U.S. Doctor Groups Debate Best Use of New Weight-Loss Drugs

(Reuters) —
On June 4, 2021, MedPage Today first reported on the “game-changing” approval of the GLP-1 receptor agonist semaglutide 2.4 mg (Wegovy )opens in a new tab or window for chronic weight management.

As powerful new obesity drugs enter the U.S. market, medical associations are keen to advise their members on how to best use them for patients. That is where the debate begins.

Some specialists advocate for broad use of drugs like Novo Nordisk’s NOVOb.CO Wegovy, alongside a healthy diet and exercise. Others recommend prioritizing them for high-risk patients, who have other conditions that are exacerbated by excess weight.

And some are considering more complex, patient-specific assessments to determine the best course of action, according to a Reuters review of existing guidelines and interviews with doctors and executives from six medical associations as they contemplate updating their own guidance.

Their recommendations will influence treatment and coverage for nearly 115 million U.S. adults and children who are obese, as well as a significant percentage of overweight Americans who have other health risks such as heart disease or diabetes.

U.S. health insurance companies take into account specialist medical guidelines, among other data, in deciding whether to pay for a treatment. Wegovy, which costs nearly $1,350 a month, has yet to receive wide coverage from private health plans.

Wegovy is approved for use in the United States and Europe, while a similar drug from Eli Lilly and Co LLY.N known as Mounjaro is expected to receive U.S. approval later this year.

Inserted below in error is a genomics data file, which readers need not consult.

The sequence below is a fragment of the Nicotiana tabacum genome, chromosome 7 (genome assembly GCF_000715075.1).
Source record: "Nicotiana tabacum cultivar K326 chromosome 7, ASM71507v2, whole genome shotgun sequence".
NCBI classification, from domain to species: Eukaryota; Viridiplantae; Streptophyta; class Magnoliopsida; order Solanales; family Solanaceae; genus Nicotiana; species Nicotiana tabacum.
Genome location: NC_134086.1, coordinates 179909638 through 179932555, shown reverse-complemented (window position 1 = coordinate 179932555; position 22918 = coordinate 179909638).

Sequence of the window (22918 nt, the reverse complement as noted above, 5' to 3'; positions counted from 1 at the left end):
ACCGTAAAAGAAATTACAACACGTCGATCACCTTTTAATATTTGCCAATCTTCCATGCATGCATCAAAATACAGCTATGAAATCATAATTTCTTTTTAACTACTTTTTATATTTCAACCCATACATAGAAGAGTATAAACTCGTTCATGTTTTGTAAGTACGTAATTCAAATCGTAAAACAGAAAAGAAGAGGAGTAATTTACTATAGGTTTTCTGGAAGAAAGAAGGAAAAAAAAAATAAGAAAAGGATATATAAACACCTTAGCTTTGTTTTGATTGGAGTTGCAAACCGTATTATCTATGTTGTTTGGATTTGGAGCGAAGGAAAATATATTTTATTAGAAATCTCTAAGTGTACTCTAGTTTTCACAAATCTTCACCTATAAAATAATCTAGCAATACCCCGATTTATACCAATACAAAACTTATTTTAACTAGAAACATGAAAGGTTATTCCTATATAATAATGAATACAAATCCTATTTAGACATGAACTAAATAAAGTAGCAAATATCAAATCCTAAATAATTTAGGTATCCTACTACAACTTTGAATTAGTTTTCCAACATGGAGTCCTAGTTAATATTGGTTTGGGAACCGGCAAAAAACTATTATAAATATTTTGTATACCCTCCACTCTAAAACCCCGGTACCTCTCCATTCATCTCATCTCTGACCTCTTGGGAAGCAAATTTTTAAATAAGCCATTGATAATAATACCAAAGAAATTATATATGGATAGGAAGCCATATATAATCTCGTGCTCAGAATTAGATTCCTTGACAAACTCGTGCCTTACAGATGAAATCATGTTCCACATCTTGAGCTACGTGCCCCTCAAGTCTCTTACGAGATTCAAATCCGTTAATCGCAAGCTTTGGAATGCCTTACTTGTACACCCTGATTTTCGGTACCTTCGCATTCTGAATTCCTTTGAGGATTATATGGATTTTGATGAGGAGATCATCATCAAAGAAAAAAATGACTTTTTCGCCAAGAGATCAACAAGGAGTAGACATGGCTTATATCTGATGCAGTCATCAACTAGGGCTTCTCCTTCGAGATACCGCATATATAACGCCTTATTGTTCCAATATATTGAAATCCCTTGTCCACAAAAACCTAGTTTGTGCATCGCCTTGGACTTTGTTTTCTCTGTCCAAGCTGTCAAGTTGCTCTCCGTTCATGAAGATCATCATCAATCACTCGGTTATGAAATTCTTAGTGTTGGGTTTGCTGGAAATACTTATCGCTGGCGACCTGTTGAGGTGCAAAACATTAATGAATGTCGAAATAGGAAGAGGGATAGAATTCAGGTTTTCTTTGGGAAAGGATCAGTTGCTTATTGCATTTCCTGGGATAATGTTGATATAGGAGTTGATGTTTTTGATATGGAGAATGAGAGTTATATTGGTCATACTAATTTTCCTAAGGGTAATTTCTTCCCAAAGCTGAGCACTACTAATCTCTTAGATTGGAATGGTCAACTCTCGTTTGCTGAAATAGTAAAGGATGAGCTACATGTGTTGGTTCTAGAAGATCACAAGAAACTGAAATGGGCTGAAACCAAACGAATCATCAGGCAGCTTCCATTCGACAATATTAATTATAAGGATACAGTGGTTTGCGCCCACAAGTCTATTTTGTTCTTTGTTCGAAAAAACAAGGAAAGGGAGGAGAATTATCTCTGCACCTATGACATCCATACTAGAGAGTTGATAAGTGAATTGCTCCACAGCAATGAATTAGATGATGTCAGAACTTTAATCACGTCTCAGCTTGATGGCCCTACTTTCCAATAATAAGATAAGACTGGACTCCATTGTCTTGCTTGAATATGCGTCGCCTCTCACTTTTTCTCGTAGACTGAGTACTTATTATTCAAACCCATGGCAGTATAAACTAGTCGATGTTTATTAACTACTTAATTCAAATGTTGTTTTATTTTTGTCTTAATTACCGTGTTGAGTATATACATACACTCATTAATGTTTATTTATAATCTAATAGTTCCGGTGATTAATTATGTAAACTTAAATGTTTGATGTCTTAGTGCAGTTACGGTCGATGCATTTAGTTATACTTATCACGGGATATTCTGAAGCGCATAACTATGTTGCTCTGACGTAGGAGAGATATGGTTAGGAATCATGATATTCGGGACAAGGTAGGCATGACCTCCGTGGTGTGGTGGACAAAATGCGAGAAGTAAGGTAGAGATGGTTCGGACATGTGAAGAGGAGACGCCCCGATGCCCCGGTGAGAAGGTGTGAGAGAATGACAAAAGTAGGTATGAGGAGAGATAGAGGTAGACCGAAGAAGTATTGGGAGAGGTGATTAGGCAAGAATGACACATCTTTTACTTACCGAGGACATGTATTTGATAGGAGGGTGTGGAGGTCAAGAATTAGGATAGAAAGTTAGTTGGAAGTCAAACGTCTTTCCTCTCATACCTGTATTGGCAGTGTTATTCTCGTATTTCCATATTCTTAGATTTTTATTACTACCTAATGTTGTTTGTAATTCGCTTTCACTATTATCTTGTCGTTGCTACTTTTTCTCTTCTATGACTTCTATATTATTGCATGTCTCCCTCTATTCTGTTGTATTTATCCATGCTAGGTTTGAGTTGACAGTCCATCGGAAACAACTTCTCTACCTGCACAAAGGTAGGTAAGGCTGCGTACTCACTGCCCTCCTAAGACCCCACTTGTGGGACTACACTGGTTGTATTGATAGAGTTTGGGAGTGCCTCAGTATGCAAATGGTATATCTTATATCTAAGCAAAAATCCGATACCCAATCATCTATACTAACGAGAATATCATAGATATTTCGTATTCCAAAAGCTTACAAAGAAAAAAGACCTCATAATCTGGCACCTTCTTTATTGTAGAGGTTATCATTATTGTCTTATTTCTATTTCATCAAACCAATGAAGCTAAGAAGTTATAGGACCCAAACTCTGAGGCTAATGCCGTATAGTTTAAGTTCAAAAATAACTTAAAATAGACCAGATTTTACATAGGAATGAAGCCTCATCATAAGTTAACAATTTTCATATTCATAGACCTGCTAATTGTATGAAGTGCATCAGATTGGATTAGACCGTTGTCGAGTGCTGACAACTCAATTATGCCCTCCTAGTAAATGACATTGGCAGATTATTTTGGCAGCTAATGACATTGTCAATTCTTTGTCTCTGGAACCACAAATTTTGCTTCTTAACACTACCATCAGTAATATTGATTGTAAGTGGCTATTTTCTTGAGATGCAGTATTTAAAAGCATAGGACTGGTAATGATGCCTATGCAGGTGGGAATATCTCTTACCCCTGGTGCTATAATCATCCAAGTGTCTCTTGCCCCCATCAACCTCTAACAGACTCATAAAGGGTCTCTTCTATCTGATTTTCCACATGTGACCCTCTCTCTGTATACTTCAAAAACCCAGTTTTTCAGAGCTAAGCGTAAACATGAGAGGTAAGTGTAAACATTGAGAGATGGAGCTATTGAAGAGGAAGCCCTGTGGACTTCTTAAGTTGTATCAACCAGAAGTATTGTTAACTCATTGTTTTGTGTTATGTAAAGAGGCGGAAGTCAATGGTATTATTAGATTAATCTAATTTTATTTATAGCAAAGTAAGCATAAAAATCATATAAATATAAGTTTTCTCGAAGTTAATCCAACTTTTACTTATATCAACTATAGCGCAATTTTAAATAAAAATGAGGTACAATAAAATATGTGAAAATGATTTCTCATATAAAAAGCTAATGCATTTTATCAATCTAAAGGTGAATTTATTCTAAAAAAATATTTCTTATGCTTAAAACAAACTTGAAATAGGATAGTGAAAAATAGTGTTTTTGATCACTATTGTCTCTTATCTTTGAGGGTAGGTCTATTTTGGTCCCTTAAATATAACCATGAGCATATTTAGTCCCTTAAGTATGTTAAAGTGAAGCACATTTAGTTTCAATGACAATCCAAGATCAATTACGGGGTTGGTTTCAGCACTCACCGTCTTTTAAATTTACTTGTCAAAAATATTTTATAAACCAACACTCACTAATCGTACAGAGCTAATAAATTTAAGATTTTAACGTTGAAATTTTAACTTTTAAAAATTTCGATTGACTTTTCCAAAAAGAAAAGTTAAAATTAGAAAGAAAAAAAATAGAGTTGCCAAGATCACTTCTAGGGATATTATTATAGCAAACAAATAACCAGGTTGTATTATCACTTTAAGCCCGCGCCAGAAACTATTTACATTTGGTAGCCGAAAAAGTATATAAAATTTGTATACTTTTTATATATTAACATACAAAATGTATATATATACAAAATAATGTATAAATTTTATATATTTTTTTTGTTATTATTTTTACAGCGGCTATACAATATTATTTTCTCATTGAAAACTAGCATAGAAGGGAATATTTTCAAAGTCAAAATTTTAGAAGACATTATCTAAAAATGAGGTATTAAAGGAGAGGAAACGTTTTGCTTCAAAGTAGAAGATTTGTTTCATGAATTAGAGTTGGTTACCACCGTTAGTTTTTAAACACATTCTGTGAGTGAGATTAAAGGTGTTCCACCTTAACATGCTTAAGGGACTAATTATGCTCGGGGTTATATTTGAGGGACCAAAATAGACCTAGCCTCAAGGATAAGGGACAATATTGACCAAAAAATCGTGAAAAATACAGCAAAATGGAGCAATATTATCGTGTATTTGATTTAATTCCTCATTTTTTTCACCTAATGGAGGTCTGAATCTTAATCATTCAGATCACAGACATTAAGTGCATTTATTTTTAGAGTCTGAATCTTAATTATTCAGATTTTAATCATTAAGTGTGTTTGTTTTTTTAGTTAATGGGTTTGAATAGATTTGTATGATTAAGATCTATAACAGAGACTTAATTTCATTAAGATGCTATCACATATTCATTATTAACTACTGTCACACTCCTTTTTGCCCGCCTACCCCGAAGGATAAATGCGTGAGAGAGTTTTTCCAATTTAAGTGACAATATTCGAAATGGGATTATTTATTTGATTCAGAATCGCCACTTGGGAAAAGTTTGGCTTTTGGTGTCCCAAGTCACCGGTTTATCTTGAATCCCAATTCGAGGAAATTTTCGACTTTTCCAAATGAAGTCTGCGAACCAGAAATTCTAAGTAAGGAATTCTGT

The medications helped patients shed up to 15% and 20% of their weight, respectively, in large clinical trials, more than previously approved weight-loss treatments.

The clinical trials spanned two years, meaning any longer-term consequences are not yet known, and many patients may need to stay on the drug to keep off the weight.

“These new compounds are game changers, there’s no doubt about it,” said Anthony Comuzzie, chief executive of The Obesity Society. “But obesity is a complex condition.”

The society, whose members comprise many leading U.S. obesity researchers and clinicians, is assembling an expert committee to recommend when to start patients on these drugs and how to integrate that into other types of treatment, Comuzzie told Reuters.

The group last provided obesity treatment guidelines in 2013 alongside the American Heart Association and American College of Cardiology. It aims to issue new recommendations early next year, and plans more frequent updates as data becomes available.

“You may want to use one of those new drugs to achieve the initial treatment, and then move people on to other interventions to maintain what’s been achieved,” Comuzzie said.

The American Association of Clinical Endocrinology (AACE) said it plans to put out new guidelines on diagnosis, staging, and medical management of obesity in early 2024, having last issued guidance in 2016.

The Endocrine Society plans an update of its weight-loss drug guidelines for summer 2025, 10 years after it last published guidance.

Novo Nordisk and Eli Lilly, which provide some funding to The Obesity Society and the Endocrine Society and partner with AACE, would not say whether they were engaging with medical associations on the creation of new guidelines.

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